Virgin Atlantic Sees Strong Christmas; Summer Tough to Call
(Bloomberg) -- Virgin Atlantic Airways Ltd. Chief Executive Officer Shai Weiss said the U.K. carrier is set for a bumper Thanksgiving and Christmas but can’t predict how strong demand will be next summer.
Flights to the U.S. operated 90% full in the week after the Biden administration eased border curbs Nov. 8, opening up travel for people eager to visit friends and family over the holidays, Weiss said in response to questions from Bloomberg News at the Airlines 2021 conference in London.
Weiss expects load factors in the 60% to 70% range over the rest of the year, about 10 percentage points ahead of levels before Washington allowed fully vaccinated foreigners back into the country.
“It’s looking the best it has been for a very long time,” the CEO said. “There are certain routes, especially over the Christmas period, that are looking exceptionally strong -- New York, Miami and so forth.”
With travel into Asia still largely limited amid a slower rollout of vaccinations there, the North Atlantic should reclaim its status as the world’s leading long-haul market, Weiss said. He cautioned, though, that the majority of bookings are for flights in the next few months and offer little insight into demand next summer, when carriers will be looking to claw back lost earnings.
“There is not great visibility beyond three to six months, because people are booking close in and responding to market sentiment,” Weiss said.
Weiss said he’s focused on building up flights and isn’t dwelling on mounting infection rates and the return of lockdowns in mainland Europe, or how they might influence government policy.
“I personally don’t see the U.K. and U.S. reverting to the shutting down of borders, because cases are no longer the determining factor,” he said. “It’s really about variants of concern that are new and dominant beyond the delta variant, and we haven’t see one. It’s not the same playbook.”
The Bloomberg EMEA Airlines index, whose members include EasyJet Plc and Deutsche Lufthansa AG, was trading 0.2% higher as of 8:20 a.m. in London Tuesday, after declining for 11 straight days amid heightening concern about infection rates in the region.
Luis Gallego, CEO of IAG SA, which owns Virgin rival British Airways, told the Airlines 2021 conference that Transatlantic bookings have reached almost 100% of 2019 levels following the relaxation of U.S. rules. He predicted that the North Atlantic will reach full capacity by next summer, with flying overall returning to pre-pandemic levels in 2023.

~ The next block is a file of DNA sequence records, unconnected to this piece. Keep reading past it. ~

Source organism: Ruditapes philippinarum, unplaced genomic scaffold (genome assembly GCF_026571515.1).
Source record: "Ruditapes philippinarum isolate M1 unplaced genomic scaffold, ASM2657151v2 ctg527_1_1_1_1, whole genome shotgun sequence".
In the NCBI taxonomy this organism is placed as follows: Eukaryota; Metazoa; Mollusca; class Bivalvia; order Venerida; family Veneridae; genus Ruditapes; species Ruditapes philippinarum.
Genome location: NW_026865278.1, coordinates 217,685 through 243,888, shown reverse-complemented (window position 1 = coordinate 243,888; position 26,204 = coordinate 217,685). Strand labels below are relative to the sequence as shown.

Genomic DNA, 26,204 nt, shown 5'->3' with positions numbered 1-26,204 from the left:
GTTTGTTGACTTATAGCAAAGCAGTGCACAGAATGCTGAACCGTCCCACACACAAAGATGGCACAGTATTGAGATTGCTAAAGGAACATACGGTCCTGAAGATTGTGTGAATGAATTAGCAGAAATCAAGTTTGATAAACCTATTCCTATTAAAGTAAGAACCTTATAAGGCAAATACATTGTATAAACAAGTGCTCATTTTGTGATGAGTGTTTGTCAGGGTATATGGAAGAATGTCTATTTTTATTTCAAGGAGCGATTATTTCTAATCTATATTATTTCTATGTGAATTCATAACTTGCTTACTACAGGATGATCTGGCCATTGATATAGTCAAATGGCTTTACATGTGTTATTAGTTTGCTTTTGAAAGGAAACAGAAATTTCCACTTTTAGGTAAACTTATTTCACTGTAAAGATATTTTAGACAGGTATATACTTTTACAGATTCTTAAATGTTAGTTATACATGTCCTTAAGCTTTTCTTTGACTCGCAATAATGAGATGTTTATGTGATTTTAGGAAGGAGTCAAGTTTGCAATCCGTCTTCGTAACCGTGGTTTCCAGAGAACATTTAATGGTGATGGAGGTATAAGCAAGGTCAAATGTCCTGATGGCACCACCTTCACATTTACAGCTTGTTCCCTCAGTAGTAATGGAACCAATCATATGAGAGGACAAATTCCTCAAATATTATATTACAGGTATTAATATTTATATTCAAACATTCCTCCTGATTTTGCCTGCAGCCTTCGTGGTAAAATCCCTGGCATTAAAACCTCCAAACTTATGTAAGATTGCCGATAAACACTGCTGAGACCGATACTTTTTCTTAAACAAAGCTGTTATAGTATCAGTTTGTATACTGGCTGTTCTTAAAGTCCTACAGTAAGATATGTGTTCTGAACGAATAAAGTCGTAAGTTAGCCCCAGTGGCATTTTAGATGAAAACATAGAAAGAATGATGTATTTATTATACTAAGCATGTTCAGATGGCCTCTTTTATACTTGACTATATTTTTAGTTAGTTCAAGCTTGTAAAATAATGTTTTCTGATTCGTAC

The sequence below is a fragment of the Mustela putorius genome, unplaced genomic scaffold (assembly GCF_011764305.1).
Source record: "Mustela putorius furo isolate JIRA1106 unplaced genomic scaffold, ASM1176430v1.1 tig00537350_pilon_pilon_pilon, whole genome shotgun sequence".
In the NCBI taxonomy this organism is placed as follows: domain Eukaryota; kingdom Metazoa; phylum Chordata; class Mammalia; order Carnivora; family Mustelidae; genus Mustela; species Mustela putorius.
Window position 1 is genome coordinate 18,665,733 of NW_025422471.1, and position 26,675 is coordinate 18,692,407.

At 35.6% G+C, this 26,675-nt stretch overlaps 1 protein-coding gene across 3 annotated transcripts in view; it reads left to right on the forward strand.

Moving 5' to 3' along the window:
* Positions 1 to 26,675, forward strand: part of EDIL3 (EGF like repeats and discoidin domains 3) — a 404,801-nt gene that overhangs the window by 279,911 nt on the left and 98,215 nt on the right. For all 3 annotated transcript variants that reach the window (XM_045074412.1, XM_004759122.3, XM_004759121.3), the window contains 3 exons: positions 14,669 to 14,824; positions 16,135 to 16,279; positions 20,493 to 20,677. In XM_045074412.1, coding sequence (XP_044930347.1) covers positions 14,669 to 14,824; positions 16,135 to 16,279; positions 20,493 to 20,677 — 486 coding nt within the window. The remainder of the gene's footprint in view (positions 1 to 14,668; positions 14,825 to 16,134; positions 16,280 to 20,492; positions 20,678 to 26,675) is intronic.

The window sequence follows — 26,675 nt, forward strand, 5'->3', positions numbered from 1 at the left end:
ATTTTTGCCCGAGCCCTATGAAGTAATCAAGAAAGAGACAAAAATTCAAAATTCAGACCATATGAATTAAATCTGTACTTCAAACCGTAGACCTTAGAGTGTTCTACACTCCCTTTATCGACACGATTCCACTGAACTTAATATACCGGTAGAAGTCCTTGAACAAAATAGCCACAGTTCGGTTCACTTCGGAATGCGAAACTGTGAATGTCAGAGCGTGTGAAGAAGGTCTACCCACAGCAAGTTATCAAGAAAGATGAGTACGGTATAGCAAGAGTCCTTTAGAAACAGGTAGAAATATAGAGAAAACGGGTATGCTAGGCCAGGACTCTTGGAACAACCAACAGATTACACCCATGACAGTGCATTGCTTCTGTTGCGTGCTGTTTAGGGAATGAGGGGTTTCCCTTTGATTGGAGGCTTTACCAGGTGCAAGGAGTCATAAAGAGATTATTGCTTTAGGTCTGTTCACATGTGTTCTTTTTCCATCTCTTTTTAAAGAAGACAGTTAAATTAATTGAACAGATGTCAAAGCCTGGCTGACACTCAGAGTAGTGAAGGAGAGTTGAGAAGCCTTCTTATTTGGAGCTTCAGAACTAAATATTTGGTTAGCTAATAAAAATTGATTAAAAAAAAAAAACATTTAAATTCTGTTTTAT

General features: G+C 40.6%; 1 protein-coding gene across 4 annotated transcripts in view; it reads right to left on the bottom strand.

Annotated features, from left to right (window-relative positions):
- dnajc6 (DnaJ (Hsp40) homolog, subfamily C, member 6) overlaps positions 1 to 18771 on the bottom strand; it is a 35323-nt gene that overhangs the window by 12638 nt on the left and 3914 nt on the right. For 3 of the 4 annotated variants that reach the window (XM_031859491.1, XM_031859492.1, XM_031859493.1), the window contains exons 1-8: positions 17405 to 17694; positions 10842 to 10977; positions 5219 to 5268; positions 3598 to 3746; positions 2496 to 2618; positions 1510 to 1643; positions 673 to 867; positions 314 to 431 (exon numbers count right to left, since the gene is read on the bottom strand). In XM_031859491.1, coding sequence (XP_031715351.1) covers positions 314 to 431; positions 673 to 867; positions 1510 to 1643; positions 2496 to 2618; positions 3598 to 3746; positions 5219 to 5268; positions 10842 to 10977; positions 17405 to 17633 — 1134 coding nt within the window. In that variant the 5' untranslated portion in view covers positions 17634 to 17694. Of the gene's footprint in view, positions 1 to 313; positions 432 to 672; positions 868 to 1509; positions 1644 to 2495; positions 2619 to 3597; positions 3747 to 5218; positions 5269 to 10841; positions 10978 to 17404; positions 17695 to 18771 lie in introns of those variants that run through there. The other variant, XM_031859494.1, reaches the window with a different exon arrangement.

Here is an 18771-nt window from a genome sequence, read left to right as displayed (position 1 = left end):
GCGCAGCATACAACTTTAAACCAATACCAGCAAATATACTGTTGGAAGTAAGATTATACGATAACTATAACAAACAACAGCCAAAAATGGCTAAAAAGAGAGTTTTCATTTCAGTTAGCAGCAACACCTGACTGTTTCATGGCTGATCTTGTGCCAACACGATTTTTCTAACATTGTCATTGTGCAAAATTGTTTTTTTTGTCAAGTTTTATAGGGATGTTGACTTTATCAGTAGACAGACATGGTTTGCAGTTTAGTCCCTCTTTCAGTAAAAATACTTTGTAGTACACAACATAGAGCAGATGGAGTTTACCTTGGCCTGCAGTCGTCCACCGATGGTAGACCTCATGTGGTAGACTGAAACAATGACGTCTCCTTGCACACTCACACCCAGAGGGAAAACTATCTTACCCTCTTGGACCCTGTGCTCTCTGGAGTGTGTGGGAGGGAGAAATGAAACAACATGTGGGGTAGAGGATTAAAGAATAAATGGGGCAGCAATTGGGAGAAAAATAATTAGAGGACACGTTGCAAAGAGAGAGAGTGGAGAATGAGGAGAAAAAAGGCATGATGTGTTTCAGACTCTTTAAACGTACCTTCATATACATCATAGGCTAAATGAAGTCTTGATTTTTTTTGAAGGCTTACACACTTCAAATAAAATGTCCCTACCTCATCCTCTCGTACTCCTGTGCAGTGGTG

IAG traded 1% higher at 149.64 pence in the U.K. capital, paring its decline this year to 6.2%. Virgin Atlantic is closely held.
Exane BNP Paribas analyst James Hollins said in a note last week that the outlook for airlines remains tough, both in terms of demand bouncing back and the likelihood that over-capacity will weigh on fares. He downgraded IAG to underperform from neutral.
Virgin Atlantic is in discussions with shareholders Richard Branson and Delta Air Lines Inc. about a 400 million-pound ($540 million) capital injection to bolster its balance sheet, a person familiar with the matter said on Nov. 20. The company pushed back plans for a London listing, though it remains an option.
Virgin averted collapse last year with the support of a 1.2 billion-pound rescue package from owners and lenders after the U.K. refused it access to state funds. Branson’s Virgin Group owns a 51% stake and Delta the rest.
IAG said Nov. 1 British Airways had reached agreement with UK Export Finance and a syndicate of banks for a 1 billion-pound credit facility, to be drawn down only if and when required. The group had total liquidity of 12.1 billion euros at the end of October, Gallego said at the conference.
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